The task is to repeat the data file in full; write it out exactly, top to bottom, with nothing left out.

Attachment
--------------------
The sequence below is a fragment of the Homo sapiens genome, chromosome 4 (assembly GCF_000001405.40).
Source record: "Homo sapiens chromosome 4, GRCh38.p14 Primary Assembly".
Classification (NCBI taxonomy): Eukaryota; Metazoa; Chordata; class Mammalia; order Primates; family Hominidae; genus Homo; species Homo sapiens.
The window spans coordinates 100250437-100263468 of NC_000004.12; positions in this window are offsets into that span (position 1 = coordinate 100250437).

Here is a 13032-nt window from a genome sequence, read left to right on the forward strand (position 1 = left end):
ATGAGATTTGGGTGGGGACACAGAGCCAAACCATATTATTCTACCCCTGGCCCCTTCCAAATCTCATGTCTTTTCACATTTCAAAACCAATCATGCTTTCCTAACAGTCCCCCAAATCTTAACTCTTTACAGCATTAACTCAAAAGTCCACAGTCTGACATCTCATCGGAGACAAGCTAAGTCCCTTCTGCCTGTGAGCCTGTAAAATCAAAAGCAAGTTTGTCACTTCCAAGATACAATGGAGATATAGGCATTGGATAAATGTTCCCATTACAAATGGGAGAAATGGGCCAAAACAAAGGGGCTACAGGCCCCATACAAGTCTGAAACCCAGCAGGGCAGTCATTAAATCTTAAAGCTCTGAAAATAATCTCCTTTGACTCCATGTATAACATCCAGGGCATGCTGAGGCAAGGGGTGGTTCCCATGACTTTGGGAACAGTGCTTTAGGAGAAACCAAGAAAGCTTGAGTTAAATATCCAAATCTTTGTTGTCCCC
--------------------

The sequence below is a fragment of the Homo sapiens genome, chromosome 4 (assembly GCF_000001405.40).
Source record: "Homo sapiens chromosome 4, GRCh38.p14 Primary Assembly".
Classification (NCBI taxonomy): Eukaryota; Metazoa; Chordata; class Mammalia; order Primates; family Hominidae; genus Homo; species Homo sapiens.
The window spans coordinates 100250437-100263468 of NC_000004.12; positions in this window are offsets into that span (position 1 = coordinate 100250437).

Here is a 13032-nt window from a genome sequence, read left to right on the forward strand (position 1 = left end):
ATGAGATTTGGGTGGGGACACAGAGCCAAACCATATTATTCTACCCCTGGCCCCTTCCAAATCTCATGTCTTTTCACATTTCAAAACCAATCATGCTTTCCTAACAGTCCCCCAAATCTTAACTCTTTACAGCATTAACTCAAAAGTCCACAGTCTGACATCTCATCGGAGACAAGCTAAGTCCCTTCTGCCTGTGAGCCTGTAAAATCAAAAGCAAGTTTGTCACTTCCAAGATACAATGGAGATATAGGCATTGGATAAATGTTCCCATTACAAATGGGAGAAATGGGCCAAAACAAAGGGGCTACAGGCCCCATACAAGTCTGAAACCCAGCAGGGCAGTCATTAAATCTTAAAGCTCTGAAAATAATCTCCTTTGACTCCATGTATAACATCCAGGGCATGCTGAGGCAAGGGGTGGTTCCCATGACTTTGGGAACAGTGCTTTAGGAGAAACCAAGAAAGCTTGAGTTAAATATCCAAATCTTTGTTGTCCCC